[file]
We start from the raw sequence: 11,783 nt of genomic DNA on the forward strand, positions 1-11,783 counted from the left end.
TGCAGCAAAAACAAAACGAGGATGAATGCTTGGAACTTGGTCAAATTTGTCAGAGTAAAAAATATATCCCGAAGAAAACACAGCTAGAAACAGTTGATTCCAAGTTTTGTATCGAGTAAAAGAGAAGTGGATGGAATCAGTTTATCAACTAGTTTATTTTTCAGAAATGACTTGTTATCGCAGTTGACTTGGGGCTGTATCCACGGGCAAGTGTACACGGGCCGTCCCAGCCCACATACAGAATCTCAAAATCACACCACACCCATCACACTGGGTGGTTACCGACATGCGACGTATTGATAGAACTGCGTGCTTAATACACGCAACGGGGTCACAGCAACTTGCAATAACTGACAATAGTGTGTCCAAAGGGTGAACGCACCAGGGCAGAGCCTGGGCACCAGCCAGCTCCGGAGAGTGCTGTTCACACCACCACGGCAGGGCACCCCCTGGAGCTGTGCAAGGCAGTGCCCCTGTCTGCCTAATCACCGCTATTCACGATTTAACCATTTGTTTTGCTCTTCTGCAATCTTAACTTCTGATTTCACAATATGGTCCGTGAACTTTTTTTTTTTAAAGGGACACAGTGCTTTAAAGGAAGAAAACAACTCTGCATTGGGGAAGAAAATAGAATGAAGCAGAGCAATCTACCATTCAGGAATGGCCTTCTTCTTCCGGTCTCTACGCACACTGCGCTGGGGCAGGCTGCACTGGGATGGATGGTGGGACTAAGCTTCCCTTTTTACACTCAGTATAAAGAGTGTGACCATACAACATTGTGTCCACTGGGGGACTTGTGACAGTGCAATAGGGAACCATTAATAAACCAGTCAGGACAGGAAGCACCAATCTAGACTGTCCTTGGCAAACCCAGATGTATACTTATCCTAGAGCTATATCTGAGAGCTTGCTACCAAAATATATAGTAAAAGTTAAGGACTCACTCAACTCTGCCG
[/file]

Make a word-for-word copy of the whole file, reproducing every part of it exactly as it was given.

We start from the raw sequence: 11,783 nt of genomic DNA on the forward strand, positions 1-11,783 counted from the left end.
TGCAGCAAAAACAAAACGAGGATGAATGCTTGGAACTTGGTCAAATTTGTCAGAGTAAAAAATATATCCCGAAGAAAACACAGCTAGAAACAGTTGATTCCAAGTTTTGTATCGAGTAAAAGAGAAGTGGATGGAATCAGTTTATCAACTAGTTTATTTTTCAGAAATGACTTGTTATCGCAGTTGACTTGGGGCTGTATCCACGGGCAAGTGTACACGGGCCGTCCCAGCCCACATACAGAATCTCAAAATCACACCACACCCATCACACTGGGTGGTTACCGACATGCGACGTATTGATAGAACTGCGTGCTTAATACACGCAACGGGGTCACAGCAACTTGCAATAACTGACAATAGTGTGTCCAAAGGGTGAACGCACCAGGGCAGAGCCTGGGCACCAGCCAGCTCCGGAGAGTGCTGTTCACACCACCACGGCAGGGCACCCCCTGGAGCTGTGCAAGGCAGTGCCCCTGTCTGCCTAATCACCGCTATTCACGATTTAACCATTTGTTTTGCTCTTCTGCAATCTTAACTTCTGATTTCACAATATGGTCCGTGAACTTTTTTTTTTTAAAGGGACACAGTGCTTTAAAGGAAGAAAACAACTCTGCATTGGGGAAGAAAATAGAATGAAGCAGAGCAATCTACCATTCAGGAATGGCCTTCTTCTTCCGGTCTCTACGCACACTGCGCTGGGGCAGGCTGCACTGGGATGGATGGTGGGACTAAGCTTCCCTTTTTACACTCAGTATAAAGAGTGTGACCATACAACATTGTGTCCACTGGGGGACTTGTGACAGTGCAATAGGGAACCATTAATAAACCAGTCAGGACAGGAAGCACCAATCTAGACTGTCCTTGGCAAACCCAGATGTATACTTATCCTAGAGCTATATCTGAGAGCTTGCTACCAAAATATATAGTAAAAGTTAAGGACTCACTCAACTCTGCCG